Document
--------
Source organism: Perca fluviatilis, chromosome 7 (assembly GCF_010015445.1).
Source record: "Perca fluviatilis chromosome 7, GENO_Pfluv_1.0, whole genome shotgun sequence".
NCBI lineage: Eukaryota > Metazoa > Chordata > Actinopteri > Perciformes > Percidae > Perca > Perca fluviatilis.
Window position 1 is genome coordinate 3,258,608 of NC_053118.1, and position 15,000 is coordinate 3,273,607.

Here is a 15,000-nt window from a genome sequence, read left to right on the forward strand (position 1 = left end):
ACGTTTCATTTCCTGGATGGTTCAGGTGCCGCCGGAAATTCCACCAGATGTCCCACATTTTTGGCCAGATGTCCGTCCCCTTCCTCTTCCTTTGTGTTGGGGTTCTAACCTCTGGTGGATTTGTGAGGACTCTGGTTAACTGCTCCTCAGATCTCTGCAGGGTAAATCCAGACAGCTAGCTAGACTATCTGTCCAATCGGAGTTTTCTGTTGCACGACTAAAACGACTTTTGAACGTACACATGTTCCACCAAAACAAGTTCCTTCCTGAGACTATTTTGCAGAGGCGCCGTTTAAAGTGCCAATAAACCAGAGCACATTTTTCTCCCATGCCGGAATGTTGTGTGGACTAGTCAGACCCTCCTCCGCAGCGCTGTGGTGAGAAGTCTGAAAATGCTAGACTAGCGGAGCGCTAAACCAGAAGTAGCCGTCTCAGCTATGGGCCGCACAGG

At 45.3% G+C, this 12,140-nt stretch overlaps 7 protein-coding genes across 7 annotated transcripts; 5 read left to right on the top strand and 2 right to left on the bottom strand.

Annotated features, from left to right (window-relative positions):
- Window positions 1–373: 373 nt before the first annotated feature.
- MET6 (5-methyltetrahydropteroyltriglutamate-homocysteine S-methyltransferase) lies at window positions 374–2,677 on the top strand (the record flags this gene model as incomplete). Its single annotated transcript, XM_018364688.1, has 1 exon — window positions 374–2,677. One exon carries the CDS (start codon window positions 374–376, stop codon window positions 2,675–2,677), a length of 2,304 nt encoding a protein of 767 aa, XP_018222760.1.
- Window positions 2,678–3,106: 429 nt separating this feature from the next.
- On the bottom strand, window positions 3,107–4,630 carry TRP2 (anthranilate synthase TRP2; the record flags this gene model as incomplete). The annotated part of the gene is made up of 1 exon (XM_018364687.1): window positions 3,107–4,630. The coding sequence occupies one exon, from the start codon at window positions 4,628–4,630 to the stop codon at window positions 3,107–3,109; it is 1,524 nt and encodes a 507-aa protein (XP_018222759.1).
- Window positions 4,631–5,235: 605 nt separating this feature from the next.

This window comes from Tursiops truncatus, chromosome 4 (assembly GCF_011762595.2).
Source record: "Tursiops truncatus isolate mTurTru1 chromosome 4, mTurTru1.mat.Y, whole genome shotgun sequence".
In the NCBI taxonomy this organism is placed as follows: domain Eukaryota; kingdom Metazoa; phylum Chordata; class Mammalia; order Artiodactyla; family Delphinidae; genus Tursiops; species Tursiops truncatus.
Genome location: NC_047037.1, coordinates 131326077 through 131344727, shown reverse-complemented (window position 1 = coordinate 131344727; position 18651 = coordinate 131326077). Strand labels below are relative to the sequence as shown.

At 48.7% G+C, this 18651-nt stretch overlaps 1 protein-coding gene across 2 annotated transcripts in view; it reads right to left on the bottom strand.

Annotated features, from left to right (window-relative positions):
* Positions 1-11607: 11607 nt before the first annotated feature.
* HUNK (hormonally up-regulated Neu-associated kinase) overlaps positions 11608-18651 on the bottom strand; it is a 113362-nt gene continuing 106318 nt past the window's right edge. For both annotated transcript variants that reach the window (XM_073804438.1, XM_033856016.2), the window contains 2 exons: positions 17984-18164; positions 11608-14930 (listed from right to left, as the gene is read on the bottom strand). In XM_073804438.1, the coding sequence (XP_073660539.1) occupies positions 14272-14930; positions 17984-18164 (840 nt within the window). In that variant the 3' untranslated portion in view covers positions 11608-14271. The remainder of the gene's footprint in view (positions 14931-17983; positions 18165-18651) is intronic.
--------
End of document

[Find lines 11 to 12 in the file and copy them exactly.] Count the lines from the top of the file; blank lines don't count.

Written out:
- Window positions 2,678–3,106: 429 nt separating this feature from the next.
- On the bottom strand, window positions 3,107–4,630 carry TRP2 (anthranilate synthase TRP2; the record flags this gene model as incomplete). The annotated part of the gene is made up of 1 exon (XM_018364687.1): window positions 3,107–4,630. The coding sequence occupies one exon, from the start codon at window positions 4,628–4,630 to the stop codon at window positions 3,107–3,109; it is 1,524 nt and encodes a 507-aa protein (XP_018222759.1).